'Snow White' reveals Julia Roberts as Evil Queen -- First Look!
She was the Pretty Woman. Now she’s one bad mutha … Well, step-mutha.
Julia Roberts’ Evil Queen in the still-untitled Snow White movie from Relativity Media (out March 16) certainly looks imperious, but she does not wear her wickedness on her sleeve (there’s already plenty going on there as it is.)
“She’s the cat that ate the canary,” says director Tarsem Singh (The Cell, the upcoming Immortals). “From serial killers to anyone who does evil deeds, they basically have a devil-made-me-do-it excuse, or they hear voices,” he continues. “I decided for the evil queen, this is going to be a person who sees her [good] self — but there’s a mirror personality.”
If she can see herself at all.
In the larger version of this picture, we discover that the kind of gown this queen sports as casual wear still tends to dwarf her.
This massive outfit, from Oscar-winning costume designer Eiko Ishioka (Bram Stoker’s Dracula), displays the queen’s self-absorbed opulence. Here, the queen is merely relaxing on her golden throne, while in other shots (see the full gallery here), the Queen is sporting a red peacock gown while attending a costume ball.
It’s at this ball where Snow White (Abduction‘s Lily Collins) infiltrates the court in hopes of persuading a prince (The Social Network’s Armie Hammer) to help her overthrow the murderous usurper. However the queen has already set her cougar eyes on him.
The script, originally by Melisa Wallack, was rewritten by Jason Keller who recently did Machine Gun Preacher, (so expect a little more edge than the Disney take on this material.)
Like many evil-doers, this queen maintains a phony cheerful demeanor in public, and prefers not to get her own hands dirty with such menial issues as murdering her step-daughter, which is the only way to maintain her place on the throne. “She outsources her evil, just like most people,” says Tarsem. “I wanted a person who is just schizophrenic. She’s a person who would just do all the evil she needs to do to stay in power.”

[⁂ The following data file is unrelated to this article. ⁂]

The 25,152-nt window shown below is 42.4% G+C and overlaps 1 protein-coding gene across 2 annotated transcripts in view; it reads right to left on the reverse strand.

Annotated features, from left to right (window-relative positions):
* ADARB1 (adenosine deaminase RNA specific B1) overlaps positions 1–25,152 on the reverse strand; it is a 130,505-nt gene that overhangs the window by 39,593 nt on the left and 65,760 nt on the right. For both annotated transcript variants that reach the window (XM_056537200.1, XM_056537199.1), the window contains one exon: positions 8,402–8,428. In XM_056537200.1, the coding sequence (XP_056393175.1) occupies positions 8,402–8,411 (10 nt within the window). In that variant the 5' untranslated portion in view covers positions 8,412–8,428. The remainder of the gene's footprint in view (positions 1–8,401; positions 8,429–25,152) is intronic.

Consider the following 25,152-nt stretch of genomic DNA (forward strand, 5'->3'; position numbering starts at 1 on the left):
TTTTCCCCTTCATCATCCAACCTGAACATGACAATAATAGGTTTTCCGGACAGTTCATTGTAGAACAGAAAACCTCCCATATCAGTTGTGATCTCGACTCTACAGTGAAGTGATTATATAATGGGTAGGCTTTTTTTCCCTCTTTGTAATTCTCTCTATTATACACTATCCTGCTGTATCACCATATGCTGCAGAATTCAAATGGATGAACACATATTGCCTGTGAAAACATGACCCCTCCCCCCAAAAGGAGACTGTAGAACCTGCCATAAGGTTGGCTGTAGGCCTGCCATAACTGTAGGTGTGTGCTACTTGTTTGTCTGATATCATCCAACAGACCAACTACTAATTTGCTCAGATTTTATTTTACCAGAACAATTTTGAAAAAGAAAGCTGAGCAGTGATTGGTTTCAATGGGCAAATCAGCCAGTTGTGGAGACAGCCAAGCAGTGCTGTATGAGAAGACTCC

Luckily for Snow White, that means she can remain undetected for a while and attempt to unseat the woman who is destroying her late father’s kingdom.
She has some helpers, of course. Seven of them.
The dwarfs are bandits who live in the woods outside the kingdom and wear stilts when they attack passing caravans, which has the citizens fearing giants – not little guys. (You can click the image for a larger version, too.)
When Snow is exiled into the wilderness after the queen’s majordomo, played by Nathan Lane, can’t bring himself to kill her, the dwarfs take pity on a fellow outcast and begin offering their skills to help.
“They all train her in different things,” says Tarsem, who notes that Collins may look delicate but can really take a hit. “Surprisingly, the first day she came in and she’s very physical.”
Relativity isn’t releasing the character names just yet, but from left to right the actors in the photo are: Jordan Prentice, Joey Gnoffo , Sabastian Saraceno, Collins, Martin Klebba, Mark Provinelli, Ronald Lee Clark and Danny Woodburn.)
Her scenes with the queen are just as combative, though not always with a sword. “She gets in character and stays there,” says Collins. “She’s ‘Julia’ and graceful and an amazing woman, but on-screen, when she turns … the way she’s playing the queen, people feel really bad for Snow White.”
Relativity’s film is one of two Snow White movies currently in production, with Universal’s Snow White and the Huntsman starring Charlize Theron as the Evil Queen, Kristen Stewart as Snow White, and Chris Hemsworth as the huntsman. That movie is due June 1.
Both movies have claimed distance from the other, with Universal’s film more of a dark action-adventure and Relativity’s a more fanciful, family-friendly fairy tale.
“They’re so far behind us, there’s no point in watching it,” Tarsem says, meaning the rival production — not the finished film itself. “It’s a different type of film.”
For more on who is the fairest of them all: @Breznican